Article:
Still from And Coffhorus Resounds: Gravastar or Candy from Paradise, Tai Shani’
Which historical and contemporary artists do you refer to most often? How are you influenced by their work?
I refer to Beckett a lot. I am endlessly fascinated by the way he suits the form to the content. He epitomizes to me the perfect work of art – singular, confronting, rousing, making extreme demands of the audience.
What are the other influences on your work?
The world is. It’s an obvious statement, but I put a lot of effort into continuing my education, and expanding my areas of interest. The internet gives access to incredible resources for cost-free learning, and I am always taking online university courses on a variety of topics that help me develop a more refined perspective of what things might be like beyond my meagre scope. As a theatre person, psychology was a natural starting point. From there I went on to gender studies, philosophy, courses on the brain and memory, the senses, behavioral economics. My education directly impacts what I have to talk about.
Do you have any tips or advice you wish you had known earlier in your career?
I wish I’d known that my path would be unlike anyone else’s, and incomparable to. I wish I’d known that my ambitions and desired for myself would change, in ways that are unforeseeable. That what I want at any given moment is my statement of intent, which certainly propels me, but that life does what it wants. And what it gives me is infinitely richer and more valuable than anything the twenty year old me could have imagined. I wish I had been told that an artist’s true work of art is her life.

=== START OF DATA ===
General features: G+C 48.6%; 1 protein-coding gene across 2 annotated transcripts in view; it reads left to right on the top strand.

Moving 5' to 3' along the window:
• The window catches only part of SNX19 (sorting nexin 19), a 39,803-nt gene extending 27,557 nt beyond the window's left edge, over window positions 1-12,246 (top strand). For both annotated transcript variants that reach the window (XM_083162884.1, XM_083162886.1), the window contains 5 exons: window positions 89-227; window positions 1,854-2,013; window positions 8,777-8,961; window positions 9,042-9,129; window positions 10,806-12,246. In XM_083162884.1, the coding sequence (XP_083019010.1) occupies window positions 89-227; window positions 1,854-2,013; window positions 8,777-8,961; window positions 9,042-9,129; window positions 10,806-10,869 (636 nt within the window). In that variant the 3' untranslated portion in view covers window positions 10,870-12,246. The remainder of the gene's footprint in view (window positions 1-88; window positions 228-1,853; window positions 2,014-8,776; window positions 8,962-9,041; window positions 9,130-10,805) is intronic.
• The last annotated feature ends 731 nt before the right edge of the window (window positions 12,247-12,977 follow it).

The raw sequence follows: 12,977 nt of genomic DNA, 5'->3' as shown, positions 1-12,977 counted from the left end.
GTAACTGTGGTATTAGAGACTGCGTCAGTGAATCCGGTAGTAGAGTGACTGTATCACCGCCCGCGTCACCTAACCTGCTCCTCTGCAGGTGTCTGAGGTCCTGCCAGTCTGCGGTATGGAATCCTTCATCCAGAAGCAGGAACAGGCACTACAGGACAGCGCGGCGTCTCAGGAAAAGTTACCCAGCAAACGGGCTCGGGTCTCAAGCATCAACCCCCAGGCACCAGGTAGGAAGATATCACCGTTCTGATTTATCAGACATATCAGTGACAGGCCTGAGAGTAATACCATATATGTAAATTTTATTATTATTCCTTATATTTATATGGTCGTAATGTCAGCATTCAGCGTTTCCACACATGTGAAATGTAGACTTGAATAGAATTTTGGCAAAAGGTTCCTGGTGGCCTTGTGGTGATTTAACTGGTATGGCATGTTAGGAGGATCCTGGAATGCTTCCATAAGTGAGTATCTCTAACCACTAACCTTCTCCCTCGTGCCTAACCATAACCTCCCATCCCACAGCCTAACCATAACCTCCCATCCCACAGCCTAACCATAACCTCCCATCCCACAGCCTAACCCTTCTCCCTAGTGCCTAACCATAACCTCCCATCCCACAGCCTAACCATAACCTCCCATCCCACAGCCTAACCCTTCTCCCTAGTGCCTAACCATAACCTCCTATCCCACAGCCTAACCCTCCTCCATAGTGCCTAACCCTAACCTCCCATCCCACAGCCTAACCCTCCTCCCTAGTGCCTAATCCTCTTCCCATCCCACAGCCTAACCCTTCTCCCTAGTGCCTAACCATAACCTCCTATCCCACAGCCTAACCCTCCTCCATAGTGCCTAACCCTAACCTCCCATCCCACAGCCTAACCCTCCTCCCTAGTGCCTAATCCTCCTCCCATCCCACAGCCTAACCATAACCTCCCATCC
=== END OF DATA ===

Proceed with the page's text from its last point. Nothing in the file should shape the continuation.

Translated to more practical terms – do what interests you, and see where it takes you. All you have to offer is yourself.
Do you have a quotation that you keep coming back to and that keep you going? Have you a motto that gets you through?
The last question made me think of a Yiddish proverb my Russian great grandmother used to say – Der mentsh trakht un got lakht. Man plans and god laughs.
But I am not quite so brazenly cynical.
I always used to say to myself that ‘boldness is always recompensed’. I recently tweaked it to ‘wholeheartedness is always recompensed’, but I lack empirical data to support either of these claims. In truth, I doubt that any thing is always recompensed, but both ideas – each in their time – kept me moving forward.
Still from Zulu – speaking in radical tongues, Gail Pickering – performed at the Tate Modern)
Which artist should we all look up immediately?
I think you should look up Tai Shani.
There once was an artist from birth.
She sought subtext and pathos and mirth.
She took drama at school
and they taught her to drool
O theatre what is it worth!